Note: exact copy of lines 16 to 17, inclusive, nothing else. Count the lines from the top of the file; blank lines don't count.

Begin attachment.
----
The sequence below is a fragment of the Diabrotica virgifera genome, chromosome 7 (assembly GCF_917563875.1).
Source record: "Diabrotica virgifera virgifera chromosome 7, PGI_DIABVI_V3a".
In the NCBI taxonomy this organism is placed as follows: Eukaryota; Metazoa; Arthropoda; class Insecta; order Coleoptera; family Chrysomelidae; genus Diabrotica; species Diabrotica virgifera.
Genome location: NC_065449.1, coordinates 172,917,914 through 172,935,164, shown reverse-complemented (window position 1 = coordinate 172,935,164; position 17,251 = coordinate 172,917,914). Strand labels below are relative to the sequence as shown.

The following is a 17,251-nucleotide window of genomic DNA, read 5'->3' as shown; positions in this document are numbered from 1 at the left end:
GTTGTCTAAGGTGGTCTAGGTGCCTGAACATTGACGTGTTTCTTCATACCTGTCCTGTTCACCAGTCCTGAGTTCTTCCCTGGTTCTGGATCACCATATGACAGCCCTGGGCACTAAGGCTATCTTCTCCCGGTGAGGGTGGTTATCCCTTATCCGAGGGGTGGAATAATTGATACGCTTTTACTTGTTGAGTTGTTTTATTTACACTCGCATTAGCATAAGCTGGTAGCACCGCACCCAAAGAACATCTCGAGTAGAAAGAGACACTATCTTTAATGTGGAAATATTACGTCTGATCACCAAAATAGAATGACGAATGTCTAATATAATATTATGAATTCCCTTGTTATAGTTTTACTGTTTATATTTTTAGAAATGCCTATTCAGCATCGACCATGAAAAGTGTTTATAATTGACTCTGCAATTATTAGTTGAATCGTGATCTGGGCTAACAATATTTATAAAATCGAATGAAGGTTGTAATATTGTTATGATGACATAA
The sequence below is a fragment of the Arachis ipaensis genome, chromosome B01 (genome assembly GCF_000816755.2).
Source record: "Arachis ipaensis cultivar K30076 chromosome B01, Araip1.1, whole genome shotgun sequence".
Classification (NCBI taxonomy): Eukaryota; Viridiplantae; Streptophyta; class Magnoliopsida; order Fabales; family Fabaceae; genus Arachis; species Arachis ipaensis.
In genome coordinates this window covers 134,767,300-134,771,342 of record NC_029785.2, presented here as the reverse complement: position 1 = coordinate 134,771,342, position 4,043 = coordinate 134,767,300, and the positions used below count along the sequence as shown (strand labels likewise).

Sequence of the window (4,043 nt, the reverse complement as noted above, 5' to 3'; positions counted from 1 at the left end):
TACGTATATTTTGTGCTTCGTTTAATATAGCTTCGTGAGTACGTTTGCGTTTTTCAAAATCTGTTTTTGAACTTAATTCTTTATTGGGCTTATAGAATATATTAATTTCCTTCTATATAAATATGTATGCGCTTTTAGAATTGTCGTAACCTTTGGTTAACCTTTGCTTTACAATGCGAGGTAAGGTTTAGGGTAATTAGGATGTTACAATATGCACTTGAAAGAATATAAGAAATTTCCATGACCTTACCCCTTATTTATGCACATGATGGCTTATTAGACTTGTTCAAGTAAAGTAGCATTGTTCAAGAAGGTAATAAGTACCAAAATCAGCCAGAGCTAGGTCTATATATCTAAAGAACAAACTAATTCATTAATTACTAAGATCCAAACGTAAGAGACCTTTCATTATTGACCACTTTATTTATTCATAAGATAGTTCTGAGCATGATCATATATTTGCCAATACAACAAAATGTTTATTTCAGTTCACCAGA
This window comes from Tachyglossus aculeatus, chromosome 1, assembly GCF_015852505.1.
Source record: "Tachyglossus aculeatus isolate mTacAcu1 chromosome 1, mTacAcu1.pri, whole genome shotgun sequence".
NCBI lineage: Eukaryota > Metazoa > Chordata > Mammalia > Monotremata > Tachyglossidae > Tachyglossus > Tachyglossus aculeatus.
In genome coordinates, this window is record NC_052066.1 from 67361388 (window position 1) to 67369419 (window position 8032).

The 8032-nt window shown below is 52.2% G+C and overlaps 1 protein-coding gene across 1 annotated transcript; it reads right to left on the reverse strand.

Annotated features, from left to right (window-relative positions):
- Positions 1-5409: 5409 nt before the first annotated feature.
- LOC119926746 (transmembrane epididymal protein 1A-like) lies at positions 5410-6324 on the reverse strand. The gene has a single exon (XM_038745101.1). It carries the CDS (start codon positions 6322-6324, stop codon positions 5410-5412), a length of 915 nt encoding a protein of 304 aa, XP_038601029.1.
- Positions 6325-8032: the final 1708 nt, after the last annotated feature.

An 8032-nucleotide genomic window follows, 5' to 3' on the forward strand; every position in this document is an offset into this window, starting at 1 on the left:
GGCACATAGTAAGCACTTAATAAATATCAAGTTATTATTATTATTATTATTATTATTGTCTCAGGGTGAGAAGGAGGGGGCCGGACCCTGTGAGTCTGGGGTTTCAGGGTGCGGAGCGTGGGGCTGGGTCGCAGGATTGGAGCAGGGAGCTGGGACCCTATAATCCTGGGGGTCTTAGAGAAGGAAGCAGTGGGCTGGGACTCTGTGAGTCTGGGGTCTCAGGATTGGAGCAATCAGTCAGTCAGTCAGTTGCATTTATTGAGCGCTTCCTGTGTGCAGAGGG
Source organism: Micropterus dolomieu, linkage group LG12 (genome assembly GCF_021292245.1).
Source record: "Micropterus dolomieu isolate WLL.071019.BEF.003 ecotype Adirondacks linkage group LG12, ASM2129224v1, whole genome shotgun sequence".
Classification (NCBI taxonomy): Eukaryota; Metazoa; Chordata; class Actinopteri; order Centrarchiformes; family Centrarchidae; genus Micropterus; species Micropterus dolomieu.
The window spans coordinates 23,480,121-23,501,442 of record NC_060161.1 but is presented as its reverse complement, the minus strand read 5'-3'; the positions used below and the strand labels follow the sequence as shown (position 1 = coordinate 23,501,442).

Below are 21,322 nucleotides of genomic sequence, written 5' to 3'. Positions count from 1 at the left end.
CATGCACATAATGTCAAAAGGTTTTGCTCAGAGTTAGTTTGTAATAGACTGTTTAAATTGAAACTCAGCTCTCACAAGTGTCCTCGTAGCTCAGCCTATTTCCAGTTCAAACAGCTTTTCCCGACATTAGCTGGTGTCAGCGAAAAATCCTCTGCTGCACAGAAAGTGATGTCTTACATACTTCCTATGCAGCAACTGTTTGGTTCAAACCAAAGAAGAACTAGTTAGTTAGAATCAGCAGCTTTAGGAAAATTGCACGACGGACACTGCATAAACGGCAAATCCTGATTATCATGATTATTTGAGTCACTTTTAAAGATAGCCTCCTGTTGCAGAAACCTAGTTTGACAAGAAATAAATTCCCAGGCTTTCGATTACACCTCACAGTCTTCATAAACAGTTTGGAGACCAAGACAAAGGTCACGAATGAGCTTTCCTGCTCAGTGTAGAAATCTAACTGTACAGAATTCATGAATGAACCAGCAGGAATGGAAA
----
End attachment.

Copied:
In genome coordinates, this window is record NC_052066.1 from 67361388 (window position 1) to 67369419 (window position 8032).

The 8032-nt window shown below is 52.2% G+C and overlaps 1 protein-coding gene across 1 annotated transcript; it reads right to left on the reverse strand.